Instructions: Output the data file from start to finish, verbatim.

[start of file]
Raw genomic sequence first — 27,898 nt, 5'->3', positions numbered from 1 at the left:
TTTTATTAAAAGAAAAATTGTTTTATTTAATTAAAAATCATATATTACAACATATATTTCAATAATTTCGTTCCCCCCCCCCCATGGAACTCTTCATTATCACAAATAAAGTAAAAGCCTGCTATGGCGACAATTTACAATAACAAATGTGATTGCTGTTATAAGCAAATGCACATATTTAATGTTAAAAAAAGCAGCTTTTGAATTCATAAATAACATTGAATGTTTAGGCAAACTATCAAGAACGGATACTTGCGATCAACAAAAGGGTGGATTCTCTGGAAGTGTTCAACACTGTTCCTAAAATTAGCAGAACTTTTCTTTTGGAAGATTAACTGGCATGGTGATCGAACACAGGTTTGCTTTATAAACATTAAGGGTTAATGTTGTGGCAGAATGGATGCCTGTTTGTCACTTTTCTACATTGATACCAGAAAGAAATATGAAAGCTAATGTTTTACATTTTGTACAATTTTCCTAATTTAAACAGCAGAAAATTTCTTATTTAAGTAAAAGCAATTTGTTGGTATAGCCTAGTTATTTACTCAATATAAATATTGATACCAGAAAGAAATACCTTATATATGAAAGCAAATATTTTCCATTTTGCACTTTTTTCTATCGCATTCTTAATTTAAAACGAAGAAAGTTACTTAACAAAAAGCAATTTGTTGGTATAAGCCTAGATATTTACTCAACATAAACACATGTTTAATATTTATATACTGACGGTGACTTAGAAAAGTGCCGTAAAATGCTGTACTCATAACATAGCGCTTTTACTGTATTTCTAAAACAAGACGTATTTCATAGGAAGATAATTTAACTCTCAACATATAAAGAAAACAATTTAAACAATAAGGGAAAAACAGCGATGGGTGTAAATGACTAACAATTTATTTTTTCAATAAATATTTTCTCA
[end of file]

Raw genomic sequence first — 27,898 nt, 5'->3', positions numbered from 1 at the left:
TTTTATTAAAAGAAAAATTGTTTTATTTAATTAAAAATCATATATTACAACATATATTTCAATAATTTCGTTCCCCCCCCCCCATGGAACTCTTCATTATCACAAATAAAGTAAAAGCCTGCTATGGCGACAATTTACAATAACAAATGTGATTGCTGTTATAAGCAAATGCACATATTTAATGTTAAAAAAAGCAGCTTTTGAATTCATAAATAACATTGAATGTTTAGGCAAACTATCAAGAACGGATACTTGCGATCAACAAAAGGGTGGATTCTCTGGAAGTGTTCAACACTGTTCCTAAAATTAGCAGAACTTTTCTTTTGGAAGATTAACTGGCATGGTGATCGAACACAGGTTTGCTTTATAAACATTAAGGGTTAATGTTGTGGCAGAATGGATGCCTGTTTGTCACTTTTCTACATTGATACCAGAAAGAAATATGAAAGCTAATGTTTTACATTTTGTACAATTTTCCTAATTTAAACAGCAGAAAATTTCTTATTTAAGTAAAAGCAATTTGTTGGTATAGCCTAGTTATTTACTCAATATAAATATTGATACCAGAAAGAAATACCTTATATATGAAAGCAAATATTTTCCATTTTGCACTTTTTTCTATCGCATTCTTAATTTAAAACGAAGAAAGTTACTTAACAAAAAGCAATTTGTTGGTATAAGCCTAGATATTTACTCAACATAAACACATGTTTAATATTTATATACTGACGGTGACTTAGAAAAGTGCCGTAAAATGCTGTACTCATAACATAGCGCTTTTACTGTATTTCTAAAACAAGACGTATTTCATAGGAAGATAATTTAACTCTCAACATATAAAGAAAACAATTTAAACAATAAGGGAAAAACAGCGATGGGTGTAAATGACTAACAATTTATTTTTTCAATAAATATTTTCTCA